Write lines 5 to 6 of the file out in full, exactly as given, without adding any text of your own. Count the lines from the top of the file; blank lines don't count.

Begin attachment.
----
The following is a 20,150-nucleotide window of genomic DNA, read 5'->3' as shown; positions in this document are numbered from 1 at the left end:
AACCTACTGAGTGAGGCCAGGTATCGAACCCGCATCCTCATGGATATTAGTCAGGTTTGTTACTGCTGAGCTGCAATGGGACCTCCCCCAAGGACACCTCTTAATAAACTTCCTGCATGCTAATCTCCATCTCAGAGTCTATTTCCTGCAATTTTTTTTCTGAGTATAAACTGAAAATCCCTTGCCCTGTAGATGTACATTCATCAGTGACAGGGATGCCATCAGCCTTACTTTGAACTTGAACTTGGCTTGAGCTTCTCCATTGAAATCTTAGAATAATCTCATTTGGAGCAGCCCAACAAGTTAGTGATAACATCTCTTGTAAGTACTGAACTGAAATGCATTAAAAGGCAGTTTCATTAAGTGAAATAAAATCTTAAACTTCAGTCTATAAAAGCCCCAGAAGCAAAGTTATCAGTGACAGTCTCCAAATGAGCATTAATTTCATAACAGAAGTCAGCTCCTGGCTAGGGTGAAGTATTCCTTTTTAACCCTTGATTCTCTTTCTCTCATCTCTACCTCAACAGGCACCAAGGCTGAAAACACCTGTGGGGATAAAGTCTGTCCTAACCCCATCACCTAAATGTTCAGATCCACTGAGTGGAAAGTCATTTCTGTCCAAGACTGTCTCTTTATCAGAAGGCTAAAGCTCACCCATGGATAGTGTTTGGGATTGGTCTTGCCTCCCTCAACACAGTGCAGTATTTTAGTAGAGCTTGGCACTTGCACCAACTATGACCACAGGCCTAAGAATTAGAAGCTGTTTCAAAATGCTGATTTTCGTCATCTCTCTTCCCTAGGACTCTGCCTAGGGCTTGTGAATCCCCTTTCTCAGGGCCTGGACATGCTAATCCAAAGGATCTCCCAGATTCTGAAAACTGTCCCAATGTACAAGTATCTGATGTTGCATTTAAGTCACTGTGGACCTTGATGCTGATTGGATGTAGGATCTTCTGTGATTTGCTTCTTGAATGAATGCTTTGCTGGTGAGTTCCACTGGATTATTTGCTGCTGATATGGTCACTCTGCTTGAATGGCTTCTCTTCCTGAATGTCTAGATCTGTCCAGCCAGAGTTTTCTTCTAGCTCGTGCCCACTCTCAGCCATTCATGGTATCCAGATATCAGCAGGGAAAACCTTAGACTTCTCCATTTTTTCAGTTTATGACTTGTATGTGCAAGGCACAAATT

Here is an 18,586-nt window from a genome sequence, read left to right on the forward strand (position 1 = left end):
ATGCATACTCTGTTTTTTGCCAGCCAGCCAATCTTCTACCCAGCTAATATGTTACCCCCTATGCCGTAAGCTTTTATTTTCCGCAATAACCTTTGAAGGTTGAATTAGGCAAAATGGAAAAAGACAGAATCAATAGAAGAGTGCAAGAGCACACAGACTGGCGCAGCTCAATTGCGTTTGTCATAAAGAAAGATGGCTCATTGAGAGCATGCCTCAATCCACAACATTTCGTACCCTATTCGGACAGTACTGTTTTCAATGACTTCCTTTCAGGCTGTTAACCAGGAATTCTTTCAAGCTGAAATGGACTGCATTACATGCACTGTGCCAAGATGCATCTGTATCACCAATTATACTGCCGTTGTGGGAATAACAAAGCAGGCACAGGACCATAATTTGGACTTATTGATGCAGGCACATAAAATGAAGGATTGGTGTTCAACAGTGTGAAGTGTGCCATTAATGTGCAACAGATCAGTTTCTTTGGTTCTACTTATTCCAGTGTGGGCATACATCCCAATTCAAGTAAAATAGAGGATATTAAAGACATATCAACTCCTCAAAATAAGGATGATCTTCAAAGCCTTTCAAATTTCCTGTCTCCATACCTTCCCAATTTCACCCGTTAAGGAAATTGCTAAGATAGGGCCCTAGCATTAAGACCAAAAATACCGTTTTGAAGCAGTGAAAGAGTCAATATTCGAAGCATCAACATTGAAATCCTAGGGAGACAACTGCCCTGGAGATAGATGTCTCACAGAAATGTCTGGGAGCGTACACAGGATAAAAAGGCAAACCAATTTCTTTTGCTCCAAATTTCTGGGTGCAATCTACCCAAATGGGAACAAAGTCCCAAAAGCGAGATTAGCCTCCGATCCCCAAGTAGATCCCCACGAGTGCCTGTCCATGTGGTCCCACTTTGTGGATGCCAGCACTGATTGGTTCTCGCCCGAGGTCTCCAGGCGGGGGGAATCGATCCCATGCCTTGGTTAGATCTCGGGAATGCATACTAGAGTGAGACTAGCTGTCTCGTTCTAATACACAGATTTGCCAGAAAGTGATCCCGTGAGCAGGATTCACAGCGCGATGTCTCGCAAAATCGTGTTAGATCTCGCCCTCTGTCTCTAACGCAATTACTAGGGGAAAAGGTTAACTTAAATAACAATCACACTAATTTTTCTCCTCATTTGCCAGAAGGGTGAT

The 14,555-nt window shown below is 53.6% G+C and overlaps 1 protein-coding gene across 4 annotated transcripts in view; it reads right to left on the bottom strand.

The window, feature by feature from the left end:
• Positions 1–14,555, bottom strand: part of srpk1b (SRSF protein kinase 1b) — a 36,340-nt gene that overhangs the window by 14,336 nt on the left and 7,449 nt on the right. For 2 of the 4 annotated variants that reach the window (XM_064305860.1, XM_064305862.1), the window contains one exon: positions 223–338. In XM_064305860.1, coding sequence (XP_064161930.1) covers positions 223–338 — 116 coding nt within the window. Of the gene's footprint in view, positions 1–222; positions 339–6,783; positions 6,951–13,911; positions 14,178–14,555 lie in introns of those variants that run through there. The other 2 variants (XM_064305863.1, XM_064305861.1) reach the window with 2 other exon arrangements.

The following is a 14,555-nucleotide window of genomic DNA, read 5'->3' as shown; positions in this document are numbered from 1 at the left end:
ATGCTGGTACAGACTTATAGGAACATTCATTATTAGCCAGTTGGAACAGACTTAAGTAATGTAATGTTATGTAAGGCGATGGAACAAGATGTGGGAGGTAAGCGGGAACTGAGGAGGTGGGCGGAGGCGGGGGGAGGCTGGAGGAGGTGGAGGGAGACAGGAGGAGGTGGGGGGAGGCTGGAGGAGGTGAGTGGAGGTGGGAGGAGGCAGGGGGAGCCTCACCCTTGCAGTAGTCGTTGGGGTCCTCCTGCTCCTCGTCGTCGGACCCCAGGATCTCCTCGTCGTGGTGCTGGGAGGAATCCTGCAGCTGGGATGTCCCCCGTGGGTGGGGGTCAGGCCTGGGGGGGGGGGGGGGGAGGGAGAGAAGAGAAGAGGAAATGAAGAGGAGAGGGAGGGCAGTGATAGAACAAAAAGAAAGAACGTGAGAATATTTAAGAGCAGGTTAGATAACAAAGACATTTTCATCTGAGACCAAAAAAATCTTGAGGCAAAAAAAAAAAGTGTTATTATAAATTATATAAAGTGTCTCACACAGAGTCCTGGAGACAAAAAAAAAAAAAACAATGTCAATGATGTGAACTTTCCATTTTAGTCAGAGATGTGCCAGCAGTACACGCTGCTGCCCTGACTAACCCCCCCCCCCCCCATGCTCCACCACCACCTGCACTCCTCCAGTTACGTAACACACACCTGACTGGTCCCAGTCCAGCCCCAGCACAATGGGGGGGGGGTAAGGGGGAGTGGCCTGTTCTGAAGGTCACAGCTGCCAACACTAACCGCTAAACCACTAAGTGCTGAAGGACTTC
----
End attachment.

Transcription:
The 14,555-nt window shown below is 53.6% G+C and overlaps 1 protein-coding gene across 4 annotated transcripts in view; it reads right to left on the bottom strand.

The window, feature by feature from the left end: